Privacy statements are known as page-long legal texts that a normal consumer does not understand at all, and also no one has the necessary time to read through such documents on every website. With the introduction of the General Data Protection Regulation (GDPR), websites had to not only inform, but also do so in a user-friendly and understandable way. This means the privacy policy page must be accessible in less than two clicks and inform in simple language about the data processing on the website.


Article 12 EU GDPR:

“The controller shall take appropriate measures to provide the data subject with all information […] relating to the processing in a precise, transparent, intelligible and easily accessible form, using clear and plain language.”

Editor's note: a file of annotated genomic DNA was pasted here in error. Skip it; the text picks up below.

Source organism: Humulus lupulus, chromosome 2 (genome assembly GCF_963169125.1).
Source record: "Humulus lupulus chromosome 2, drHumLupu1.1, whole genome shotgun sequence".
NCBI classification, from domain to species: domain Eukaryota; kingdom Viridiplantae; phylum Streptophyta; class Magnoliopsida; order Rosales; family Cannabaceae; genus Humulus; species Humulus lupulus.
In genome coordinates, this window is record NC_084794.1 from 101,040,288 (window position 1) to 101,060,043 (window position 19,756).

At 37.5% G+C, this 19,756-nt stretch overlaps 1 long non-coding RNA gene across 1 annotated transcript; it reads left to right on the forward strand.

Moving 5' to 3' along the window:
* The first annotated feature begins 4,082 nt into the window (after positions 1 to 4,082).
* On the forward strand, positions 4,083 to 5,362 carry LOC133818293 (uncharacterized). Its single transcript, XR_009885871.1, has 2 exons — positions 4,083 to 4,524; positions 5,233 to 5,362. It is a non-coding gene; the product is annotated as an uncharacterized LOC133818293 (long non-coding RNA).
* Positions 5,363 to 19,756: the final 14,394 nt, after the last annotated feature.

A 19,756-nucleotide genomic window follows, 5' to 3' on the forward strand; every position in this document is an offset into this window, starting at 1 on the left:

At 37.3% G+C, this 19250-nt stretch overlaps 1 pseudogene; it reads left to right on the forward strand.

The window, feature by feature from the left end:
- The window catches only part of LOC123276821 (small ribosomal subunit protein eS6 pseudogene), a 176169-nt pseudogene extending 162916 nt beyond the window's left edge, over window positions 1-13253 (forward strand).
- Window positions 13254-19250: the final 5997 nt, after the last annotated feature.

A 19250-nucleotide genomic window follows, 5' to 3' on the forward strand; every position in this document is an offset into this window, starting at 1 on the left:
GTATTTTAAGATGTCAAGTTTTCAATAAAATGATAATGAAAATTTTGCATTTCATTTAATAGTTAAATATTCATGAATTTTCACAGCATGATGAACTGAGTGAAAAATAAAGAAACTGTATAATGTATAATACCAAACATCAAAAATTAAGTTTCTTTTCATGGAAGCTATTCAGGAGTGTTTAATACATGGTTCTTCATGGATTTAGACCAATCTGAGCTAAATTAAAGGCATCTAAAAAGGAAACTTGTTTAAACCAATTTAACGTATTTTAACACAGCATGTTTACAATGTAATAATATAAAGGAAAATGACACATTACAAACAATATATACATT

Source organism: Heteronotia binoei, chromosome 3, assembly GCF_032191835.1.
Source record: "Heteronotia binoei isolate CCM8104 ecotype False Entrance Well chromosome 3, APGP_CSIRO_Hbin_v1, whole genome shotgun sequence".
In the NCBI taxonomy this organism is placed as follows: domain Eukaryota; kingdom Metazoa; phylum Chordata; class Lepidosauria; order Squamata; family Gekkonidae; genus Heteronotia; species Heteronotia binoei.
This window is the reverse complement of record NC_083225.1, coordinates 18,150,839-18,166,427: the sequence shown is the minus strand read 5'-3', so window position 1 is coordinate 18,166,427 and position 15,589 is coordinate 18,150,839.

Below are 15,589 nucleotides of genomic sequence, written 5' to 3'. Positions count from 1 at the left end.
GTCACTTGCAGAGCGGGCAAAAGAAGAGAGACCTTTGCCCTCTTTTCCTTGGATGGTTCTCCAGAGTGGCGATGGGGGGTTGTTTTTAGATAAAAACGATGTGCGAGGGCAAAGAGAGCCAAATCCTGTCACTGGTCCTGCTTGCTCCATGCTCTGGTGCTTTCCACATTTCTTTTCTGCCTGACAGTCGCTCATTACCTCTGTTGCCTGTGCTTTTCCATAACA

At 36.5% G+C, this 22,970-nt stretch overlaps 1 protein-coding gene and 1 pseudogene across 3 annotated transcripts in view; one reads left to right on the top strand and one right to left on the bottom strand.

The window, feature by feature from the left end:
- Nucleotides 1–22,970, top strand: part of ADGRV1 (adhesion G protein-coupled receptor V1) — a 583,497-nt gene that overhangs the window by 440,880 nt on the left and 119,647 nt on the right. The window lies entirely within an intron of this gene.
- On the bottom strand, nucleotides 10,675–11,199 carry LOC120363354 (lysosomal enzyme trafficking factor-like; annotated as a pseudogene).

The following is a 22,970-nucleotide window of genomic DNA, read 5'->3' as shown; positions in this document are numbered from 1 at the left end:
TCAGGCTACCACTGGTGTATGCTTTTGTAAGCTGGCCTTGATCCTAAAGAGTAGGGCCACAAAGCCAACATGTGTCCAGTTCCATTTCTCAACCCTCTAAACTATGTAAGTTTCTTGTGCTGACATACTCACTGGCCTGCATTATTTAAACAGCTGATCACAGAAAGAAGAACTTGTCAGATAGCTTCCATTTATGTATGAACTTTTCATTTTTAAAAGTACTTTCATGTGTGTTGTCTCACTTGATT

This means that only if the information is presented in an easily digestible way and formulated in a way that is easy to understand, can the privacy statement fulfill its actual function.


The grandparent test for privacy statements:

Potentially the biggest challenge for companies is telling users how their data will be treated in privacy policies in a way that is easy for users to understand, yet goes far enough to protect the company from potential litigation.


Therefore, to make privacy content user-friendly, do the “grandparent test.” Would your grandparents understand the information in the privacy policy? No. Then you should make it even simpler and more transparent. Nevertheless, data processing, especially via third-party providers, is sometimes very complex and explaining it accordingly becomes a challenge. In this case, it is sometimes necessary to resort to the legal formulations of the providers.